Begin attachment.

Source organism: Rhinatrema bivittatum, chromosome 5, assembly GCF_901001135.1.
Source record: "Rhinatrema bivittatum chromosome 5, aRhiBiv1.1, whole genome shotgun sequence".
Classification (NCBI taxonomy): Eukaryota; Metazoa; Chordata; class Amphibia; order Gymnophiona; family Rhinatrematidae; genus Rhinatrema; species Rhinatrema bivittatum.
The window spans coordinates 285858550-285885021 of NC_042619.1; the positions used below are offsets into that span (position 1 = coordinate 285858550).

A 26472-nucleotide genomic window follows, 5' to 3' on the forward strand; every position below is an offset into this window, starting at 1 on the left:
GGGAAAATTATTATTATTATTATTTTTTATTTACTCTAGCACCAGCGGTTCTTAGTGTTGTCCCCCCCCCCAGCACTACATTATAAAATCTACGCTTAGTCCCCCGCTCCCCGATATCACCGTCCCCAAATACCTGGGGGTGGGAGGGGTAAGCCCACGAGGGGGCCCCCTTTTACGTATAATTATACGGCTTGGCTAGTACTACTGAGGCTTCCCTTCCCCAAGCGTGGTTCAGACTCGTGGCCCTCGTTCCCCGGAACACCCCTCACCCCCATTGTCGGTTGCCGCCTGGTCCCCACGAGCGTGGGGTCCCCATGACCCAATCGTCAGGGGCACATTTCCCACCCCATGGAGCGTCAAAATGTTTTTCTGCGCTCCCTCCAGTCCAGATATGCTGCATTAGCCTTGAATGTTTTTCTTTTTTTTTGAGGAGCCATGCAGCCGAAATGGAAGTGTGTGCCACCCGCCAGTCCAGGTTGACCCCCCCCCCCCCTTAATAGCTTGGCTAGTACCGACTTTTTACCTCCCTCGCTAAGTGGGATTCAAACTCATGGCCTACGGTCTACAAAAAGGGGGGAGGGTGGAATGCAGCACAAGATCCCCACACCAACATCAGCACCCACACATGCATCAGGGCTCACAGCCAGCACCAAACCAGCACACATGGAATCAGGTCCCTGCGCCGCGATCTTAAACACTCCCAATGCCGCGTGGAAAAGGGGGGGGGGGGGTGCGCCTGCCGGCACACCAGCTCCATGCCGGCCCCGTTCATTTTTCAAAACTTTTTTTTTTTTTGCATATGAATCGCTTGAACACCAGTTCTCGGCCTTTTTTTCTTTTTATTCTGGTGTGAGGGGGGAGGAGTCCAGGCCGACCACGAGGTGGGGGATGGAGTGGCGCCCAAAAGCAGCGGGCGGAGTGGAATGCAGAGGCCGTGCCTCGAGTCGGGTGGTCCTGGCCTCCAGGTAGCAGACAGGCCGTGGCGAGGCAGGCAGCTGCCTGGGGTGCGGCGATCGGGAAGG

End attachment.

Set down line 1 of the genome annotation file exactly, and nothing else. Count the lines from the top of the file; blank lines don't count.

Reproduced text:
Source organism: Rhinatrema bivittatum, chromosome 5, assembly GCF_901001135.1.